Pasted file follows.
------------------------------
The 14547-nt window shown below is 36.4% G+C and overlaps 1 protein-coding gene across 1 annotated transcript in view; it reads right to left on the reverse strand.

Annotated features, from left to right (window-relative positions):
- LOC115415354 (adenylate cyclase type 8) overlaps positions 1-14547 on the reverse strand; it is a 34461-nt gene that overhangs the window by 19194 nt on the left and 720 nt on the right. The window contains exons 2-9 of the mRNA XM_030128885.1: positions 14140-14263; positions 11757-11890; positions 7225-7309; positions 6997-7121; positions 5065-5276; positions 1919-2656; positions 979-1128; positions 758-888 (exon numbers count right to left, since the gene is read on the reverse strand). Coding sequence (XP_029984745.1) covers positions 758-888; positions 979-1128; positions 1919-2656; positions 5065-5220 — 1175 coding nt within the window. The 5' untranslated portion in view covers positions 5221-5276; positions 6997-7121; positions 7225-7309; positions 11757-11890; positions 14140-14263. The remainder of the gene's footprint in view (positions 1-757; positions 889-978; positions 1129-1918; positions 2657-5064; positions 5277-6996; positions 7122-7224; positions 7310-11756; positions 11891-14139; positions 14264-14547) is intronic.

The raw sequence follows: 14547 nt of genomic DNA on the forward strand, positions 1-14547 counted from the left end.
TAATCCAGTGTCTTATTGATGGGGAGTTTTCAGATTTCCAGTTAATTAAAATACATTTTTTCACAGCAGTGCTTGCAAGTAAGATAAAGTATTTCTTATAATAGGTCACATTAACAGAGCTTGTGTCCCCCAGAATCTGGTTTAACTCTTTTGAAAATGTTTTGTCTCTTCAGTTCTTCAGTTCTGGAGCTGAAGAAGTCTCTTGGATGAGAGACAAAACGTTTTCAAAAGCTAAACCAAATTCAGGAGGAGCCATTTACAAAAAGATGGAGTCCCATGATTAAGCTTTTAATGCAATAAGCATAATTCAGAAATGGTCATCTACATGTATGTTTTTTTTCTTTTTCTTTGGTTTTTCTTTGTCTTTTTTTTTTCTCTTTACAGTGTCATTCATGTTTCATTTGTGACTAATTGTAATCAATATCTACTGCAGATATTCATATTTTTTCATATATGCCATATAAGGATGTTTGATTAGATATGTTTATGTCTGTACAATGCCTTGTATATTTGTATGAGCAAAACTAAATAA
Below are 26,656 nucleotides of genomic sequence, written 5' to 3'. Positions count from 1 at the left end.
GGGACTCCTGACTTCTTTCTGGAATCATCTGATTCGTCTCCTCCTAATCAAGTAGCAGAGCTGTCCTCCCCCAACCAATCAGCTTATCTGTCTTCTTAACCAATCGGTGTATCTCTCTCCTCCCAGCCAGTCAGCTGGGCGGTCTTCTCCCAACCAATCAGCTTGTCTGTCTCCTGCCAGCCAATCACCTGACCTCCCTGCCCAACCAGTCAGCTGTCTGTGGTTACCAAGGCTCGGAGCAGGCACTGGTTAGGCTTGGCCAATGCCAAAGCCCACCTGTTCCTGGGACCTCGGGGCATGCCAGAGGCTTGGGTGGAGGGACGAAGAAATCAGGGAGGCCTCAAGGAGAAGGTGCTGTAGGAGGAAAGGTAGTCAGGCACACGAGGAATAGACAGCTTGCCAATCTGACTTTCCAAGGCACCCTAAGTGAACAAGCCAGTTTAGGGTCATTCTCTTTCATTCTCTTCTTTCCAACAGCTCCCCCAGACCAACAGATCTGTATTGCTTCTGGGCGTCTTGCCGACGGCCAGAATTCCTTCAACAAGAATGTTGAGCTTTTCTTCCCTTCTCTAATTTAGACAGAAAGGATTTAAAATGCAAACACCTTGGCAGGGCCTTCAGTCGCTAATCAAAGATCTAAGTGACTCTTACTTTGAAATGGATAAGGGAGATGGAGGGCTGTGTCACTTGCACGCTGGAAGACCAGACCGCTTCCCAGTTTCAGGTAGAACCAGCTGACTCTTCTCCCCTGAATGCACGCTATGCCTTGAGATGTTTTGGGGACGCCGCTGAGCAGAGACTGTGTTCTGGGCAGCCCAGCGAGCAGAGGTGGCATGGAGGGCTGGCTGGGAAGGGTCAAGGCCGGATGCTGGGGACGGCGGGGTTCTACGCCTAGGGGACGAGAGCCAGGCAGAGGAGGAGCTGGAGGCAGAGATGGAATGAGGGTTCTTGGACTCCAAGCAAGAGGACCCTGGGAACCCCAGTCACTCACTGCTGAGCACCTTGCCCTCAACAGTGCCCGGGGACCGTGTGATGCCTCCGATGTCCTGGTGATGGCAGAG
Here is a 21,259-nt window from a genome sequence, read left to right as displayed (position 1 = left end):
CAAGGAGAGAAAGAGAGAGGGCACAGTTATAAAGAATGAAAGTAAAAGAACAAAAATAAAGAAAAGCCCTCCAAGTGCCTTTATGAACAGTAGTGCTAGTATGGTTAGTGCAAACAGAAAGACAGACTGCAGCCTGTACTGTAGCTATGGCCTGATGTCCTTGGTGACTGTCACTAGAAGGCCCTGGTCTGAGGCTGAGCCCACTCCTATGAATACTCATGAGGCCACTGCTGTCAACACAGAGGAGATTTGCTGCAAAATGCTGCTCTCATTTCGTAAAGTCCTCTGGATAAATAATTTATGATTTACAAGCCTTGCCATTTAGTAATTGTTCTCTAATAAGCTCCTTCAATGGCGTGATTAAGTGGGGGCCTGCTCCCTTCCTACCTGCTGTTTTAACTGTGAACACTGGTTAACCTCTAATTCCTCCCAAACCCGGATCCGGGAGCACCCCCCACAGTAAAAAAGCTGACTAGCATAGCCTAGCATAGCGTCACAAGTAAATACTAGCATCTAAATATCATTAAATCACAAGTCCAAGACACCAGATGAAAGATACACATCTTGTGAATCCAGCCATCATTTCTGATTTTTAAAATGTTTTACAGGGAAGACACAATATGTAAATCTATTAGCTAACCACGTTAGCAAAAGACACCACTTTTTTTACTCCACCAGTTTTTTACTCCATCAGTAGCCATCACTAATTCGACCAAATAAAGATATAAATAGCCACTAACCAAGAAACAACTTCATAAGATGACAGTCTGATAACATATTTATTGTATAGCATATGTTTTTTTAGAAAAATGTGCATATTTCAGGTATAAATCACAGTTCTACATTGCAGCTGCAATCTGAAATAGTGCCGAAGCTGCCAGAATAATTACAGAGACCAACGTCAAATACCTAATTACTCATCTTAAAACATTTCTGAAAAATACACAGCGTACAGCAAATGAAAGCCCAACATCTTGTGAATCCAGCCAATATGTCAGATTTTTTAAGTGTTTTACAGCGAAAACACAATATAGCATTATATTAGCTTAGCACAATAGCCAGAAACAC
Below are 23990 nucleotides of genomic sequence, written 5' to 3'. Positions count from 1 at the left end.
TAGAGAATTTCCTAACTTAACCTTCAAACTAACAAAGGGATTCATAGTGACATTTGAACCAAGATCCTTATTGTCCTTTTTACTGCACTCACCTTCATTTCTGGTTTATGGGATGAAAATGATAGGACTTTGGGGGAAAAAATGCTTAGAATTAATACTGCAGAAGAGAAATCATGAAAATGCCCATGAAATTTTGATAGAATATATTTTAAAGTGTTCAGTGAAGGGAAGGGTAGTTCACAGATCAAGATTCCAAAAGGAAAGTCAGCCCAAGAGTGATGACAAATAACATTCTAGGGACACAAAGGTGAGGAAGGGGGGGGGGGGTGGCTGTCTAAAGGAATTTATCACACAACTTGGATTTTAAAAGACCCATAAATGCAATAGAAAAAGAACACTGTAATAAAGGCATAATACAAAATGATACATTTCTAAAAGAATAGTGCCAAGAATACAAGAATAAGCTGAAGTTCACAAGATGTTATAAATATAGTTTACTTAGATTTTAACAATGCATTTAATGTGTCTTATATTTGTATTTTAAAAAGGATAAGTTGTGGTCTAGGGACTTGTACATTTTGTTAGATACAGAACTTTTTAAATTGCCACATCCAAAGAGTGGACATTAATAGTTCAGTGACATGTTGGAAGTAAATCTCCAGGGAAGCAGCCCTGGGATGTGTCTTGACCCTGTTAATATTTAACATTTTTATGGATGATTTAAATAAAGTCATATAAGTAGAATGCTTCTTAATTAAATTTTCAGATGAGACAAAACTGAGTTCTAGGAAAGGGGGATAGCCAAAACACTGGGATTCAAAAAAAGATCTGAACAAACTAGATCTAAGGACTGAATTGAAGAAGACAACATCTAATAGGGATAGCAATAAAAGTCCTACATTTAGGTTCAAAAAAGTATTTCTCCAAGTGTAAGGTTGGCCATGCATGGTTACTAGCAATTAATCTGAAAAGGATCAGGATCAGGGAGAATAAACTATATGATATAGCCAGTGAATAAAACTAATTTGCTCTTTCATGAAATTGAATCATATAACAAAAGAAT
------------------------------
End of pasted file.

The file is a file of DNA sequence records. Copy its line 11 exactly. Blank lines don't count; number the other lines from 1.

TAGAGAATTTCCTAACTTAACCTTCAAACTAACAAAGGGATTCATAGTGACATTTGAACCAAGATCCTTATTGTCCTTTTTACTGCACTCACCTTCATTTCTGGTTTATGGGATGAAAATGATAGGACTTTGGGGGAAAAAATGCTTAGAATTAATACTGCAGAAGAGAAATCATGAAAATGCCCATGAAATTTTGATAGAATATATTTTAAAGTGTTCAGTGAAGGGAAGGGTAGTTCACAGATCAAGATTCCAAAAGGAAAGTCAGCCCAAGAGTGATGACAAATAACATTCTAGGGACACAAAGGTGAGGAAGGGGGGGGGGGGTGGCTGTCTAAAGGAATTTATCACACAACTTGGATTTTAAAAGACCCATAAATGCAATAGAAAAAGAACACTGTAATAAAGGCATAATACAAAATGATACATTTCTAAAAGAATAGTGCCAAGAATACAAGAATAAGCTGAAGTTCACAAGATGTTATAAATATAGTTTACTTAGATTTTAACAATGCATTTAATGTGTCTTATATTTGTATTTTAAAAAGGATAAGTTGTGGTCTAGGGACTTGTACATTTTGTTAGATACAGAACTTTTTAAATTGCCACATCCAAAGAGTGGACATTAATAGTTCAGTGACATGTTGGAAGTAAATCTCCAGGGAAGCAGCCCTGGGATGTGTCTTGACCCTGTTAATATTTAACATTTTTATGGATGATTTAAATAAAGTCATATAAGTAGAATGCTTCTTAATTAAATTTTCAGATGAGACAAAACTGAGTTCTAGGAAAGGGGGATAGCCAAAACACTGGGATTCAAAAAAAGATCTGAACAAACTAGATCTAAGGACTGAATTGAAGAAGACAACATCTAATAGGGATAGCAATAAAAGTCCTACATTTAGGTTCAAAAAAGTATTTCTCCAAGTGTAAGGTTGGCCATGCATGGTTACTAGCAATTAATCTGAAAAGGATCAGGATCAGGGAGAATAAACTATATGATATAGCCAGTGAATAAAACTAATTTGCTCTTTCATGAAATTGAATCATATAACAAAAGAAT